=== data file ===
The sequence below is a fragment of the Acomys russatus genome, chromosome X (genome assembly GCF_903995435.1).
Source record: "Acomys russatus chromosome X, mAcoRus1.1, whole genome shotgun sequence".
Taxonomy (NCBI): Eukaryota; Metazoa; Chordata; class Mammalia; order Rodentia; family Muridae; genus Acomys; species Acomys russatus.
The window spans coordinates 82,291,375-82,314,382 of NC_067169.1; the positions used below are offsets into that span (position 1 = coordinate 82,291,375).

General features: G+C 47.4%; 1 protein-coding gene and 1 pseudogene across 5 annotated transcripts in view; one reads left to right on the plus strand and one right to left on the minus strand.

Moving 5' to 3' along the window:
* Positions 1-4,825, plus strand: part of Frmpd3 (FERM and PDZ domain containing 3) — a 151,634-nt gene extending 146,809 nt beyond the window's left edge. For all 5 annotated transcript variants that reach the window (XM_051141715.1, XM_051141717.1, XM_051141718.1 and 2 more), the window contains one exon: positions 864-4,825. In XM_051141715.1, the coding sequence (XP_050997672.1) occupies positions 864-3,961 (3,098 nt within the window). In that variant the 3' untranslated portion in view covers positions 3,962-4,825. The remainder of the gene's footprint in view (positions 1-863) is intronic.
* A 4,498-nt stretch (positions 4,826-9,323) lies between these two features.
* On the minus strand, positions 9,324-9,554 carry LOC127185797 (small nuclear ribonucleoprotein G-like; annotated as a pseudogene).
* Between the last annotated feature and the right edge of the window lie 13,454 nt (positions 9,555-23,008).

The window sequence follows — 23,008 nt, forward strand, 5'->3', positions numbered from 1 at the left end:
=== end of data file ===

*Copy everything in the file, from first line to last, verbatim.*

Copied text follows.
The sequence below is a fragment of the Acomys russatus genome, chromosome X (genome assembly GCF_903995435.1).
Source record: "Acomys russatus chromosome X, mAcoRus1.1, whole genome shotgun sequence".
Taxonomy (NCBI): Eukaryota; Metazoa; Chordata; class Mammalia; order Rodentia; family Muridae; genus Acomys; species Acomys russatus.
The window spans coordinates 82,291,375-82,314,382 of NC_067169.1; the positions used below are offsets into that span (position 1 = coordinate 82,291,375).

General features: G+C 47.4%; 1 protein-coding gene and 1 pseudogene across 5 annotated transcripts in view; one reads left to right on the plus strand and one right to left on the minus strand.

Moving 5' to 3' along the window:
* Positions 1-4,825, plus strand: part of Frmpd3 (FERM and PDZ domain containing 3) — a 151,634-nt gene extending 146,809 nt beyond the window's left edge. For all 5 annotated transcript variants that reach the window (XM_051141715.1, XM_051141717.1, XM_051141718.1 and 2 more), the window contains one exon: positions 864-4,825. In XM_051141715.1, the coding sequence (XP_050997672.1) occupies positions 864-3,961 (3,098 nt within the window). In that variant the 3' untranslated portion in view covers positions 3,962-4,825. The remainder of the gene's footprint in view (positions 1-863) is intronic.
* A 4,498-nt stretch (positions 4,826-9,323) lies between these two features.
* On the minus strand, positions 9,324-9,554 carry LOC127185797 (small nuclear ribonucleoprotein G-like; annotated as a pseudogene).
* Between the last annotated feature and the right edge of the window lie 13,454 nt (positions 9,555-23,008).

The window sequence follows — 23,008 nt, forward strand, 5'->3', positions numbered from 1 at the left end: